Is This the Best Insurance Stock? An Insider Is Buying

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An executive vice president at Aetna (NYSE: AET), Karen Rohan, directly purchased just over 4,000 shares of the company’s stock on Feb. 6 at an average price of $49.53 per share according to a Form 4 filed with the SEC. Studies show that insider purchases tend to be bullish signals (read more about studies on insider trading). We think that this is because insiders face a strong incentive to diversify their wealth away from the company, and therefore reduce their risk; when they ignore the benefits of diversification and buy the stock anyway, it signals high confidence in the company.

This is why, in addition to using hedge fund filings to develop investing strategies (for example, we found out that most popular small cap stocks among hedge funds beat the S&P 500 index by 18 percentage points), we also maintain a database of insider purchases and take a brief look at significant insider buys to help investors decide if the company is worth further research.

Aetna has already reported its results for the fourth quarter of 2012. If we eliminate the effects of a group annuity contract conversion (which increased both revenue and expenses by about $940 million), then revenue was up 5% from the same period in 2011. However, higher health care costs rose faster than premium revenue, which not only reduced margins but also caused earnings to fall by 49%. The stock now trades at 11 times trailing earnings; health insurers in general are valued at fairly low multiples of earnings, as the market considers the industry in danger of further federal regulation. Analyst expectations for 2014 imply a forward price-to-earnings multiple of 9, showing that the sell-side expects the recent decline in net income to reverse. Even if Aetna can hold its business steady and see no growth, the stock is cheap enough that it might be worth considering.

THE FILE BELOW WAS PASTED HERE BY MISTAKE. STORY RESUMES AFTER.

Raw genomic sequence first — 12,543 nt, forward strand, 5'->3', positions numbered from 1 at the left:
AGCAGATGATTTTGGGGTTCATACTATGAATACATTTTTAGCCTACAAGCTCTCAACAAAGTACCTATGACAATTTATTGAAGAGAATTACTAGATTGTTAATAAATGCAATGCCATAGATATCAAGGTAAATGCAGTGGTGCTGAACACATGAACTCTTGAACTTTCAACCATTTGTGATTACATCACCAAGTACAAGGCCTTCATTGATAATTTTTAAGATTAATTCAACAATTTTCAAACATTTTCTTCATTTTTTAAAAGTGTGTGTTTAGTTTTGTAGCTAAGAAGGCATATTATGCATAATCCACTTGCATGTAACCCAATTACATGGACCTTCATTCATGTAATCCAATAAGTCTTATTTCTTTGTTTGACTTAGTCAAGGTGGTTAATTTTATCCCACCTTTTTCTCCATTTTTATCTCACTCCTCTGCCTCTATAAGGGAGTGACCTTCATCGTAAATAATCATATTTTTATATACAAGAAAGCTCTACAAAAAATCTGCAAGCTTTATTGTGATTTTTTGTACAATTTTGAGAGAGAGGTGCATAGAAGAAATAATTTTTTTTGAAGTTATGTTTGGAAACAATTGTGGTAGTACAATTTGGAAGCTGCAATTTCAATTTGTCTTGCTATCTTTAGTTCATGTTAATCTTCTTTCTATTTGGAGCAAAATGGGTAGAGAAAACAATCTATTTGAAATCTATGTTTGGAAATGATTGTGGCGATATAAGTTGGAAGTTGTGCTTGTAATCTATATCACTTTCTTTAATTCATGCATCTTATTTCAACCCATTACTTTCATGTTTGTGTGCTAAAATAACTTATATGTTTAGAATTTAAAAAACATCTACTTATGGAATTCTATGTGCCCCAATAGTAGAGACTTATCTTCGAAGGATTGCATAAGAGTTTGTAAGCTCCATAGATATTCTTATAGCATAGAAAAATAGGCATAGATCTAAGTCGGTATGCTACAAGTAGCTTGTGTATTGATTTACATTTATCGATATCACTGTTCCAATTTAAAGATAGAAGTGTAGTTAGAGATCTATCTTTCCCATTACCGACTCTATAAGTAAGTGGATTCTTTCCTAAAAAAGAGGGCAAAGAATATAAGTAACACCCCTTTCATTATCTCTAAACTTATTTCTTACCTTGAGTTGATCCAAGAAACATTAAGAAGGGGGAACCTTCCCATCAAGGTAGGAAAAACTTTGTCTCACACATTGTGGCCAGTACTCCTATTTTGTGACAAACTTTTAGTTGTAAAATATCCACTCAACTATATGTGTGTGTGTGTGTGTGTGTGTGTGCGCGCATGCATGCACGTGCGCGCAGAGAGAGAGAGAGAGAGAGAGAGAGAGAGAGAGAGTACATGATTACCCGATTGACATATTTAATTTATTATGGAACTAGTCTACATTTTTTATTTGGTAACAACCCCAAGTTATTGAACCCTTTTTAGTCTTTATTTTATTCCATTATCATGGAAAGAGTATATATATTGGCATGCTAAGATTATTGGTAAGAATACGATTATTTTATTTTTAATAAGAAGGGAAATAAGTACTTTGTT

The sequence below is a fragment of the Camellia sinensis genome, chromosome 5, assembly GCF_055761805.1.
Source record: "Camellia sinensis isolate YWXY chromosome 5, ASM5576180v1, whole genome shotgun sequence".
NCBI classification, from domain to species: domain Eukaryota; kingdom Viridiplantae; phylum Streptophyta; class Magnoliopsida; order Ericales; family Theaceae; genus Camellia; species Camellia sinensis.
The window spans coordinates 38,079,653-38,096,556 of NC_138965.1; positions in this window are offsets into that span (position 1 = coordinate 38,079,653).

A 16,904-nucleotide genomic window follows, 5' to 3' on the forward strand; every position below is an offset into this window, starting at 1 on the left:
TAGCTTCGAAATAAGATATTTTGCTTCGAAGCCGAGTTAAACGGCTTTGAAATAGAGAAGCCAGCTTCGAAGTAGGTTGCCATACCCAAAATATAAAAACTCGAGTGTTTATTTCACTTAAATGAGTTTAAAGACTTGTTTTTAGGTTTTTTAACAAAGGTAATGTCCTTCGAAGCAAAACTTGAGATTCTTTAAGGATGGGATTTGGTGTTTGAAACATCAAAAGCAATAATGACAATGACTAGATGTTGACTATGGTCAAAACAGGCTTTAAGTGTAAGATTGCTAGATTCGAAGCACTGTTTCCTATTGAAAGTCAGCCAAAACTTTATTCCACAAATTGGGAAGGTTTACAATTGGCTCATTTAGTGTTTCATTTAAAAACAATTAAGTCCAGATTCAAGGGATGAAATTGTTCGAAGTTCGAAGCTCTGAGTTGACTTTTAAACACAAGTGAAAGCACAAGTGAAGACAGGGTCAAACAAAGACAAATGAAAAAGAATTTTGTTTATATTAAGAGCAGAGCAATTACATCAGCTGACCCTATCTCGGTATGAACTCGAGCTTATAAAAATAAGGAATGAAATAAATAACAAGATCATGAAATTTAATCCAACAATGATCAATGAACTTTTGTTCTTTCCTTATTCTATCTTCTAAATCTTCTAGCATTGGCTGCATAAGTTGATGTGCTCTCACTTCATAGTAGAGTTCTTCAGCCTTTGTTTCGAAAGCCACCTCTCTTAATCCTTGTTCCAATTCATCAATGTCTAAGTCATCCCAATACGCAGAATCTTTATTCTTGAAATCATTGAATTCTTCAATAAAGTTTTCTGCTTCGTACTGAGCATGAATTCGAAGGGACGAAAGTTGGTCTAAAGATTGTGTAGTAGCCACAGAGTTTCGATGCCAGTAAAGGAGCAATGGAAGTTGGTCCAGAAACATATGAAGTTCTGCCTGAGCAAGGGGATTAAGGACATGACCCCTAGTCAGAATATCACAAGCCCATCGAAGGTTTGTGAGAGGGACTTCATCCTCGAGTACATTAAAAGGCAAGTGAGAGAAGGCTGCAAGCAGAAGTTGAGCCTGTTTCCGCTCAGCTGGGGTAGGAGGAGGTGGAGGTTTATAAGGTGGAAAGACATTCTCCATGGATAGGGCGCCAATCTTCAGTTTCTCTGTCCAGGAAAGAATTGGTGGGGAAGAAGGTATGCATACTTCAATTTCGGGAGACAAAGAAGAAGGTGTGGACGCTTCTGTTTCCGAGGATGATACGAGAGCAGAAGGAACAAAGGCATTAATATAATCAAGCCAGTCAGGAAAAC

Billionaire David Einhorn’s Greenlight Capital, which has been a major owner of many health insurance companies, increased its stake in Aetna during the third quarter of 2012 to a total of 4.4 million shares (see Einhorn's stock picks). Orbis Investment Management, which is managed by William Gray, had 6 million shares in its own portfolio at the end of September. Barry Rosenstein’s JANA Partners initiated a position of 2.3 million shares in Aetna during the quarter.

Other health insurance companies include Humana (NYSE: HUM), Cigna (NYSE: CI), UnitedHealth Group (NYSE: UNH), and WellPoint (NYSE: WLP). WellPoint carries a trailing P/E of 8, while the other three peers all match Aetna at 11 times their trailing earnings. WellPoint had reported an abnormally high growth rate of earnings last quarter compared to the fourth quarter of 2011, with revenue up only slightly. However, Wall Street analysts are quite bullish in the company as they expect that low earnings multiple to hold on a forward basis, and the five-year PEG ratio comes out to 0.7. Humana, Cigna, and UnitedHealth, meanwhile, have PEG ratios of about 1 as their recent earnings performance has been about flat (with the exception of Cigna, who recently carried out a large acquisition which has driven both revenue and earnings higher) and analysts seem only moderately optimistic about these companies.

With the industry trading in such a narrow range of earnings multiples, we actually think we might avoid Aetna in favor of its peers seeing as its business has been performing poorly recently. Of course, investors who think that the health insurance industry has too much regulatory risk would likely avoid these companies altogether (since they are all too cheap to be attractive shorts merely on the risk of further regulation). Aetna’s peers trade very much in value ranges, and their earnings seem like they might be stable going forward.


This article is written by Matt Doiron and edited by Meena Krishnamsetty. They don't own shares in any of the stocks mentioned in this article. The Motley Fool recommends UnitedHealth Group and WellPoint. The Motley Fool owns shares of WellPoint. Try any of our Foolish newsletter services free for 30 days. We Fools may not all hold the same opinions, but we all believe that considering a diverse range of insights makes us better investors. The Motley Fool has a disclosure policy. Is this post wrong? Click here. Think you can do better? Join us and write your own!

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